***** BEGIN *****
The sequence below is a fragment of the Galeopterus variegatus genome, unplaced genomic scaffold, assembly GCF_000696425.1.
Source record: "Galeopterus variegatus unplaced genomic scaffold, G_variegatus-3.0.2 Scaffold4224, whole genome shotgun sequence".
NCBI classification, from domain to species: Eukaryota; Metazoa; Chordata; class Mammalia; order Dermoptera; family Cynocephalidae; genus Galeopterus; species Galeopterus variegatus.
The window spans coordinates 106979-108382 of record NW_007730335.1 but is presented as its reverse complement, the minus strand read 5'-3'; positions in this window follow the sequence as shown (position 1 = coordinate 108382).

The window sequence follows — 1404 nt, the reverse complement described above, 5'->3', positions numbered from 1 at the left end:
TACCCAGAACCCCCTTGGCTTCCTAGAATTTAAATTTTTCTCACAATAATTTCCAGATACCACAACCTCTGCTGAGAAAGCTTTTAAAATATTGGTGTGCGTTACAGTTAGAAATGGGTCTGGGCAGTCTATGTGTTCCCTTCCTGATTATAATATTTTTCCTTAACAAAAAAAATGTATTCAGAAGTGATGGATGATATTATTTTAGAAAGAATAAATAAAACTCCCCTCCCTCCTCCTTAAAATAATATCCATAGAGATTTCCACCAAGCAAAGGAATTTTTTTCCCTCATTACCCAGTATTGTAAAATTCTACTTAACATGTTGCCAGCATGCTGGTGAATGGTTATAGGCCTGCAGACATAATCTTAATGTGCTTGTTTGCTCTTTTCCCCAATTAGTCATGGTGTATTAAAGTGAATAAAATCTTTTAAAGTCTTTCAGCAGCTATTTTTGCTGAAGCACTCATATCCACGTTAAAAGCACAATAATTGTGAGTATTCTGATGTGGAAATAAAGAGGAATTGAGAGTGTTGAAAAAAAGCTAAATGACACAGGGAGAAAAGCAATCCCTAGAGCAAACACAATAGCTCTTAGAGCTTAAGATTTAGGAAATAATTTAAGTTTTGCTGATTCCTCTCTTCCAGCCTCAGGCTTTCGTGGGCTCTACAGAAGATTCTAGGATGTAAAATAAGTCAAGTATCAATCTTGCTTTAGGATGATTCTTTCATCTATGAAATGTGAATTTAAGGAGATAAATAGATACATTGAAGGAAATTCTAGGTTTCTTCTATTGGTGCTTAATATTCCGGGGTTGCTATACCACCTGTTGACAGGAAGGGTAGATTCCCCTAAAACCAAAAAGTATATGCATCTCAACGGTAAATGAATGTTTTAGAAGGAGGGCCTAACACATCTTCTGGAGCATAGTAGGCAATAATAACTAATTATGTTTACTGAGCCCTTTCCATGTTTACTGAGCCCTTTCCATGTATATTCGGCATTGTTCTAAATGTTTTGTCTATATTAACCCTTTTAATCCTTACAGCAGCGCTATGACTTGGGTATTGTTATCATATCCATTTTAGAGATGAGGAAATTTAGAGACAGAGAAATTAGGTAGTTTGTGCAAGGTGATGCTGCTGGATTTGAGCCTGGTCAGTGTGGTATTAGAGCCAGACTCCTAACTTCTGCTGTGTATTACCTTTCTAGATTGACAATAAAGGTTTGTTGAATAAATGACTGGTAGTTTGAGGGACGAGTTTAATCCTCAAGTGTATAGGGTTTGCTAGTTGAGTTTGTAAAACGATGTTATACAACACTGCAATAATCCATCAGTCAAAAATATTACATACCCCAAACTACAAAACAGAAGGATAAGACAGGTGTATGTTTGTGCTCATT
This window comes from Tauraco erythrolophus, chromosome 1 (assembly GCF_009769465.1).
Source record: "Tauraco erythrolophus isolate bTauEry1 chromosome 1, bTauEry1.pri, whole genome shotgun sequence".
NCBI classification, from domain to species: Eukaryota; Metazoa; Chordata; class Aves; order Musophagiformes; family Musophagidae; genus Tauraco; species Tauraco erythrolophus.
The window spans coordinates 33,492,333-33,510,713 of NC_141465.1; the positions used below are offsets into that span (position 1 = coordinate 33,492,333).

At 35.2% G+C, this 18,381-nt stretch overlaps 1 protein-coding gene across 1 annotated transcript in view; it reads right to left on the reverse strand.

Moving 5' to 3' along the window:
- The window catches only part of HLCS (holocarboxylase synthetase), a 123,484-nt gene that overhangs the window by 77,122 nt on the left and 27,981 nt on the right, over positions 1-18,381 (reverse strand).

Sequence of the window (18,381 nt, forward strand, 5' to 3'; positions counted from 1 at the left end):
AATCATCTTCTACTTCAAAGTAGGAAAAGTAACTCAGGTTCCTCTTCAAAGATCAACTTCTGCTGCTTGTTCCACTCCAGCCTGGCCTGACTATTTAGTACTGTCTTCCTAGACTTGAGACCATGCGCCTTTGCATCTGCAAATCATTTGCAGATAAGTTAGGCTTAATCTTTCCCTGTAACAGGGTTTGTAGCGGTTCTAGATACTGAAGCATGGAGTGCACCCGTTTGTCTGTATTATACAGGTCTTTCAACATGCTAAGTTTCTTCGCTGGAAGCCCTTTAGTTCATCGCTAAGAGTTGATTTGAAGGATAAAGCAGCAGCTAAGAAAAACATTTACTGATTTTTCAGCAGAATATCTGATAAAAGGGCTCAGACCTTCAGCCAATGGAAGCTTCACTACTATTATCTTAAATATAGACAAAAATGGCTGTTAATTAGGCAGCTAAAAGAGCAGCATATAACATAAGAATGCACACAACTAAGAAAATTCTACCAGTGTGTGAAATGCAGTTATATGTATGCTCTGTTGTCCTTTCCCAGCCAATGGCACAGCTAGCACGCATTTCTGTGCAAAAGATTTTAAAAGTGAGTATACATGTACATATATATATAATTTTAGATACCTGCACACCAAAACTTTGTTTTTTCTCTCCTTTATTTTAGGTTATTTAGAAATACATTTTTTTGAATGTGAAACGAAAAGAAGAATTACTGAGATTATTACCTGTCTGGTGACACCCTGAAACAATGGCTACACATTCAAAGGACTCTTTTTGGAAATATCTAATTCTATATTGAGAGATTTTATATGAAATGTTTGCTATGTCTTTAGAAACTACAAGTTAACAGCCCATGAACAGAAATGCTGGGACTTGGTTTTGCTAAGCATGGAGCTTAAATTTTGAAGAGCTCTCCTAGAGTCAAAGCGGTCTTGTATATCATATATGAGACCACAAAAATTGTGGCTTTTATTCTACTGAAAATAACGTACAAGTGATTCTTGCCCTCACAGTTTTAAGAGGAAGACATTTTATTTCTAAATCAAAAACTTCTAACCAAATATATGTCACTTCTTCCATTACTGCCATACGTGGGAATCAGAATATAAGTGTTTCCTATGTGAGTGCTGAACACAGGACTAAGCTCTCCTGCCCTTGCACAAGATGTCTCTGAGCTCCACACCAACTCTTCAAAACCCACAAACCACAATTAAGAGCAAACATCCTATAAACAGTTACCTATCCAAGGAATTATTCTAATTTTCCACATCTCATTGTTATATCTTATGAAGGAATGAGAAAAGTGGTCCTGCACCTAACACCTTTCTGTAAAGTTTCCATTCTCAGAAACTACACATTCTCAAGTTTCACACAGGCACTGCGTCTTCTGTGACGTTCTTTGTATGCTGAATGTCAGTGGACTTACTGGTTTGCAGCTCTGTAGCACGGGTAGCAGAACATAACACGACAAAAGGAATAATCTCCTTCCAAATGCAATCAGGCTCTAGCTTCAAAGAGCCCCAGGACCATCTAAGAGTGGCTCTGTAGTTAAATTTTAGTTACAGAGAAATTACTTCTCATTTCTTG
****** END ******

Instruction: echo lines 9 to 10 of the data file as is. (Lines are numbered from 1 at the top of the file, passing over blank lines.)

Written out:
NCBI classification, from domain to species: Eukaryota; Metazoa; Chordata; class Aves; order Musophagiformes; family Musophagidae; genus Tauraco; species Tauraco erythrolophus.
The window spans coordinates 33,492,333-33,510,713 of NC_141465.1; the positions used below are offsets into that span (position 1 = coordinate 33,492,333).